A follow-up study of synthetic rubber workers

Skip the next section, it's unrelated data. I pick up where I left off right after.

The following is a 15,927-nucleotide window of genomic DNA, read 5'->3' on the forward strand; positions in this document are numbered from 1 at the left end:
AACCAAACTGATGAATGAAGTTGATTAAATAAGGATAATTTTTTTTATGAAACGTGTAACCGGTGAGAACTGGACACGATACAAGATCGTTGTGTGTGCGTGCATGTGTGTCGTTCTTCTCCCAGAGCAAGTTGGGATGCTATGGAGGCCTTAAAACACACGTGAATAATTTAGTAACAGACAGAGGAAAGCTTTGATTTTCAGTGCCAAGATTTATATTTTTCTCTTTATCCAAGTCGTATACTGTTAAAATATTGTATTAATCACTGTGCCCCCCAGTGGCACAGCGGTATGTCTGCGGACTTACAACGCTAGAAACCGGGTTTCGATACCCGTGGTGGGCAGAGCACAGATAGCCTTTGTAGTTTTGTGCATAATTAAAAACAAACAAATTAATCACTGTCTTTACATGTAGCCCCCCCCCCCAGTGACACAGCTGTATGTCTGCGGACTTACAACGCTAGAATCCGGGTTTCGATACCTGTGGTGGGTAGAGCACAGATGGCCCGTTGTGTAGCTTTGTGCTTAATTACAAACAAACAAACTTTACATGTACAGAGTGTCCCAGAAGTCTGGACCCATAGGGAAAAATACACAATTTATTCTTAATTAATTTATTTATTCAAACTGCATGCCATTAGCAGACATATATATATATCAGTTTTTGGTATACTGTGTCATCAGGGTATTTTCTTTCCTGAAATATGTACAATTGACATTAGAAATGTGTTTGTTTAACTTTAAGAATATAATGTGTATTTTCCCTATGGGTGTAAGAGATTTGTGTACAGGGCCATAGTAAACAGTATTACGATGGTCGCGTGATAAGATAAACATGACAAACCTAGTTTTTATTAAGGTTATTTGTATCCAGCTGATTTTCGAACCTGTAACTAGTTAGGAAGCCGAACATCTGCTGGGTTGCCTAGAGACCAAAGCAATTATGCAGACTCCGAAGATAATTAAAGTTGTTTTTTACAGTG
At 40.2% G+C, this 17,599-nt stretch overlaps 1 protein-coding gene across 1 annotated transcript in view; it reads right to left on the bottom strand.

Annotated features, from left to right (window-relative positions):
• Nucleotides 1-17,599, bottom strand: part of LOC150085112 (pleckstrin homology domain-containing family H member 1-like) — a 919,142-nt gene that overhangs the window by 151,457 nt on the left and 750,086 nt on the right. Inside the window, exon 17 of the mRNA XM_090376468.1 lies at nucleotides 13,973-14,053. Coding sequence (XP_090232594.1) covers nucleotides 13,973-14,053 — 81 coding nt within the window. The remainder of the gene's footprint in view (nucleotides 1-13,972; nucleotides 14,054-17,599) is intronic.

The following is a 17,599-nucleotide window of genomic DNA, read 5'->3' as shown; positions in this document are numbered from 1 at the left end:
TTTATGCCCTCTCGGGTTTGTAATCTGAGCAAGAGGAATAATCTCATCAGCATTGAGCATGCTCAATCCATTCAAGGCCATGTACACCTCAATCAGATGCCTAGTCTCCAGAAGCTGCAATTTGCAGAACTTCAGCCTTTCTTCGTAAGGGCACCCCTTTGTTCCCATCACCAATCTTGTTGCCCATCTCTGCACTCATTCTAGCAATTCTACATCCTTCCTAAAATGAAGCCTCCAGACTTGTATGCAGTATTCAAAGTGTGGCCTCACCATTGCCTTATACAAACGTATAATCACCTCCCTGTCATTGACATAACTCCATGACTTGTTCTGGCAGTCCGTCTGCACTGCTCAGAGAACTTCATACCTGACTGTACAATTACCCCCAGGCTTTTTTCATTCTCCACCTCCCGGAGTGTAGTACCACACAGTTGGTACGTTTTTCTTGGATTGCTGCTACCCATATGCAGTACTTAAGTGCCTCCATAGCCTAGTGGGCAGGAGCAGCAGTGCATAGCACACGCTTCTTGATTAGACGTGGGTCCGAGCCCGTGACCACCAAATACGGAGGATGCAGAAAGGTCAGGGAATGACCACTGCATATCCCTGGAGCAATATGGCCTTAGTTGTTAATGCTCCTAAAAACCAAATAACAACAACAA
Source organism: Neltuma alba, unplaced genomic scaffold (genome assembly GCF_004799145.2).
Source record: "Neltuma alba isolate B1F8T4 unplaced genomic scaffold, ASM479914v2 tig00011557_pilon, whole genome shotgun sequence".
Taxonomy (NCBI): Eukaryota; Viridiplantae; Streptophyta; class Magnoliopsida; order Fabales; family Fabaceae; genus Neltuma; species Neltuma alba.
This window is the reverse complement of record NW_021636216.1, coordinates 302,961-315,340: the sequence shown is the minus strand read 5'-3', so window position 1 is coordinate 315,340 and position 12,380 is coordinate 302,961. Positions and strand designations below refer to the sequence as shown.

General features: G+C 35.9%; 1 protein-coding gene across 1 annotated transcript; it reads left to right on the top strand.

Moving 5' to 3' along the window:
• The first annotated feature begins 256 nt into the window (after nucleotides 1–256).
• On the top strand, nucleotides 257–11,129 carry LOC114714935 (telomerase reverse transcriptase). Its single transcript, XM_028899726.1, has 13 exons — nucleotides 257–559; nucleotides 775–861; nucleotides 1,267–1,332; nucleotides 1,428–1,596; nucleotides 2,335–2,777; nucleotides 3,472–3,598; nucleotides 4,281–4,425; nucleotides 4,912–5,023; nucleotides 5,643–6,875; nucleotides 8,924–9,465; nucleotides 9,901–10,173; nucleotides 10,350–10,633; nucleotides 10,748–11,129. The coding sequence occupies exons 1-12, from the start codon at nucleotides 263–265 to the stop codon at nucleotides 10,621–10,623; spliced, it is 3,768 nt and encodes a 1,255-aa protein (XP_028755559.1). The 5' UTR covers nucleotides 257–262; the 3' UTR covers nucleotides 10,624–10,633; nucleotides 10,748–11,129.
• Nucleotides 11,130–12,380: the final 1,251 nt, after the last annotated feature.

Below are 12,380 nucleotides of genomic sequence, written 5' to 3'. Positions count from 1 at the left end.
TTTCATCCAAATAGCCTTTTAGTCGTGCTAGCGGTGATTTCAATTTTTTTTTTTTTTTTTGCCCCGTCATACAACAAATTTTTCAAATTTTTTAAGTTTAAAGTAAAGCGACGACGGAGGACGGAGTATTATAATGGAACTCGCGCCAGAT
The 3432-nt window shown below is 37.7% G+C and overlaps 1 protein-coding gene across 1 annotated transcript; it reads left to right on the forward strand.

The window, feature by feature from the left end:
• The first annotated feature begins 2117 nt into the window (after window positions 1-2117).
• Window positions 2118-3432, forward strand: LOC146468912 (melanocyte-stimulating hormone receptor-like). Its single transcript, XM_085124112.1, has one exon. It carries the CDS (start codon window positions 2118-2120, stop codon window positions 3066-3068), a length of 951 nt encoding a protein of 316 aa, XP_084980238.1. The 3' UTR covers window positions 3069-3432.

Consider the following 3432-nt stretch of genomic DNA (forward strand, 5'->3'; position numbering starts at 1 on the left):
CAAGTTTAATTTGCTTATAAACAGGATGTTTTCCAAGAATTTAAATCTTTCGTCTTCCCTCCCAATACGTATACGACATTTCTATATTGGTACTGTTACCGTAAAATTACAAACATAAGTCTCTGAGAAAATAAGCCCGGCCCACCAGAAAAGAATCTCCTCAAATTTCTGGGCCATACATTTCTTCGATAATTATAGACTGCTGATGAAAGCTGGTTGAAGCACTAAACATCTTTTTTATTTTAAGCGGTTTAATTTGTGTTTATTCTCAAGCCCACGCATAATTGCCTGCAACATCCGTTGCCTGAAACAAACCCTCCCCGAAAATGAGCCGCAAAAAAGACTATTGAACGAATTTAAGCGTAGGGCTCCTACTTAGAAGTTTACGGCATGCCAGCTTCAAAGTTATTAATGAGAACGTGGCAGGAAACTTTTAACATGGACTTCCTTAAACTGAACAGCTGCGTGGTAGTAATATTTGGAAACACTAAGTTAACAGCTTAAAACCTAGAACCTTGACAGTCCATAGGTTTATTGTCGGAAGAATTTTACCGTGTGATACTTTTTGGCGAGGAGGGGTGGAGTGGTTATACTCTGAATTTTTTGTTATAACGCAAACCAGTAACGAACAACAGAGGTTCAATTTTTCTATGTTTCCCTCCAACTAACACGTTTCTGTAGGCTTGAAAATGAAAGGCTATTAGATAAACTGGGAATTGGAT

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Although 1,3-butadiene (BD) has been classified as an animal carcinogen, epidemiologic research has reported inconsistent results on the relationship between BD and lymphopoietic and other cancers in humans. This study evaluated the mortality experience of 15649 men employed for at least 1 year at any of eight North American styrene-butadiene rubber (SBR) plants. About 75% of the subjects were exposed to BD; 83% were exposed to styrene (STY). During 1943-1991, the cohort had a total of 386172 and an average of 25 person-years of follow-up, with 3976 deaths observed compared to 4553 deaths expected based on general population mortality rates (standardized mortality ratio (SMR) = 87, 95% confidence interval (CI) = 85-90). More than expected leukemia deaths occurred in the overall cohort (48 observed/37 expected, SMR = 131, CI = 97-174) and among ever hourly subjects (45/32, SMR = 143, CI = 104-191). The excess was concentrated among ever hourly subjects with 10+ years worked and 20+ years since hire (28/13, SMR = 224, CI = 149-323) and among subjects in polymerization (15/6.0, SMR = 251, CI = 140-414), maintenance labor (13/4.9, SMR = 265, CI = 141-453) and laboratories (10/2.3, SMR = 431, CI = 207-793), three areas with potential for relatively high exposure to BD or STY monomers. Some cohort sub-groups had slight increases in deaths from lymphopoietic cancers other than leukemia, but mortality patterns by race, years worked and process group within the SBR industry did not indicate a causal association with occupational exposures. These results indicate that exposures in the SBR industry cause leukemia.
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